“No problem,” Ada said, even though it kind of was a problem. She’d had to leave work early, and her manager was pissed. Picking up her ex-best friend from a fender bender hadn’t been on her to-do list today. But ever since Emily had come back to town, nothing had quite gone according to plan. 

    Here we’ve got a previous Valley and the beginning of our Climb. We open with tension in Ada’s white-knuckle grip which indicates stress and sets the tone of the scene.  The context of why they’re in the car together connects this scene to the flow of the previous action and is part of the Valley from the previous scene. If this was part of a longer story, we wouldn’t need the reminder and could instead focus on building the tension, but because this is a free-floating example, we needed to include some scene-setting as we begin to build the tension of our Climb.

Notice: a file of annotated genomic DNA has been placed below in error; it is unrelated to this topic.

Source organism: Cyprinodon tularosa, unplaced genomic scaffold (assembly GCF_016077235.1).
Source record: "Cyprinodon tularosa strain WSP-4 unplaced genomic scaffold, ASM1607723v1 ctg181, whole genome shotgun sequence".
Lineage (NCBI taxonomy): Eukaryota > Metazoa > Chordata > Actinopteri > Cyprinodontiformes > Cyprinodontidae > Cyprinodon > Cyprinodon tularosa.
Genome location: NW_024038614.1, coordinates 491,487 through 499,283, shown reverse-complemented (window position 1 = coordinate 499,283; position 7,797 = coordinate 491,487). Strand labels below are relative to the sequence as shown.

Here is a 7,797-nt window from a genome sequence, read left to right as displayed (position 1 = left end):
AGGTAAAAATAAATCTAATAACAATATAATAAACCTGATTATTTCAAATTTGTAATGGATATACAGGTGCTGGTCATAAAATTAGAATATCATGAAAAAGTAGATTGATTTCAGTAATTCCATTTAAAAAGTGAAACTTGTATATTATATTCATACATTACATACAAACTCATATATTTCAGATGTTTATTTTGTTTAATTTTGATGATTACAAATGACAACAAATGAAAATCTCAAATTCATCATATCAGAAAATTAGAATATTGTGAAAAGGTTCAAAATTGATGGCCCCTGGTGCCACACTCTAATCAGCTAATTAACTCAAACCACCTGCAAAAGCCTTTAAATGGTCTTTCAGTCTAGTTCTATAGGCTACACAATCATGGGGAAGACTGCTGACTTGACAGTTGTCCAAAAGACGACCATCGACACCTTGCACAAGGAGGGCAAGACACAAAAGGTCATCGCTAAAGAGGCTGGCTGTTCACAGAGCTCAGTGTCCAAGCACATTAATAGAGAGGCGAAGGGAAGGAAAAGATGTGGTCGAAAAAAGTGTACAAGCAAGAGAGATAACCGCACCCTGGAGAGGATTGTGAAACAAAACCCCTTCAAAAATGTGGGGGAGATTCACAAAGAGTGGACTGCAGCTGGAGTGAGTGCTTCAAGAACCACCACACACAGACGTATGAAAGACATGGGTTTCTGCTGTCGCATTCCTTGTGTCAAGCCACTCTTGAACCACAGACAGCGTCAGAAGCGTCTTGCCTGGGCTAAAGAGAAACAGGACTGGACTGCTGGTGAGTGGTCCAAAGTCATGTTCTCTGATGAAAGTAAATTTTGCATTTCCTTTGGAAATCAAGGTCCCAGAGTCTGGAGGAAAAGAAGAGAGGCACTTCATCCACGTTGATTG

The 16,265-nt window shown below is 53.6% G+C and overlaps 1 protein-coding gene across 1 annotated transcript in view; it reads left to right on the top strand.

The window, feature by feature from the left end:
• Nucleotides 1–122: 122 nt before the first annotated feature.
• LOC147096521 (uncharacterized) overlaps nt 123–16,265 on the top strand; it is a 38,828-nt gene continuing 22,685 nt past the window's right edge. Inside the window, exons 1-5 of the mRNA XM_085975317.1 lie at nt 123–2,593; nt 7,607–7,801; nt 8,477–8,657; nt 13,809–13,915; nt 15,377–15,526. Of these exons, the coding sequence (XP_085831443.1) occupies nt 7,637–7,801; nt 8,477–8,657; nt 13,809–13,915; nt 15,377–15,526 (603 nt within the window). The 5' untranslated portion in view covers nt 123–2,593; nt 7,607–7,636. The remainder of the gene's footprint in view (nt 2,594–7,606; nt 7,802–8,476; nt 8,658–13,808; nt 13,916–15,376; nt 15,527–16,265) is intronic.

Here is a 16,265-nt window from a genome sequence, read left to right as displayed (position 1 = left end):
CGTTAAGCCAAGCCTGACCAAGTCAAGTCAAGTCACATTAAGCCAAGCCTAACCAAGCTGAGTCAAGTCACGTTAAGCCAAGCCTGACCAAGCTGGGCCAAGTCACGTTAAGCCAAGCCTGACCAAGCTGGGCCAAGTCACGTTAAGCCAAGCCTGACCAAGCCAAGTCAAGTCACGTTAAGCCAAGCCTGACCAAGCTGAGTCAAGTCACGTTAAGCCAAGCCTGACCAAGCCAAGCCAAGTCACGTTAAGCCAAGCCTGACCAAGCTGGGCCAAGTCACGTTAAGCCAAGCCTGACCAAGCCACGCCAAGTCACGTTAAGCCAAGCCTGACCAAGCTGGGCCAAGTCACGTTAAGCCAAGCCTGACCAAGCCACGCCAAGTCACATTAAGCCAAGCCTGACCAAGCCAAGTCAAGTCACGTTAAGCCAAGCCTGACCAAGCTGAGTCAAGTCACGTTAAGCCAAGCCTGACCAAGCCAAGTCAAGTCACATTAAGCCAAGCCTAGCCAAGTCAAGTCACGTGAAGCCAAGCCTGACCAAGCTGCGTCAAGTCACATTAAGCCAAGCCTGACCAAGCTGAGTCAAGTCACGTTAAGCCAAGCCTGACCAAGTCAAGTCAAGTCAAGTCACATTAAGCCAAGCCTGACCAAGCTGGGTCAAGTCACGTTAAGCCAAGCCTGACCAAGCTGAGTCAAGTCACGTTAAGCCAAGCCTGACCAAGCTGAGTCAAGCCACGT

Over the hum of the car, she just barely heard the opening notes of a song she’d know anywhere. They’d danced together to this song at prom, Ada in her rented tux and Emily in her satiny dress, giggling when they stepped on each other’s feet. It was a firmly just-friends situation, which hadn’t stopped Ada from feeling, for three minutes and seventeen seconds, like she’d swallowed pure sunlight. Even in the aftermath of everything that had happened, she still smiled whenever she heard the opening chords.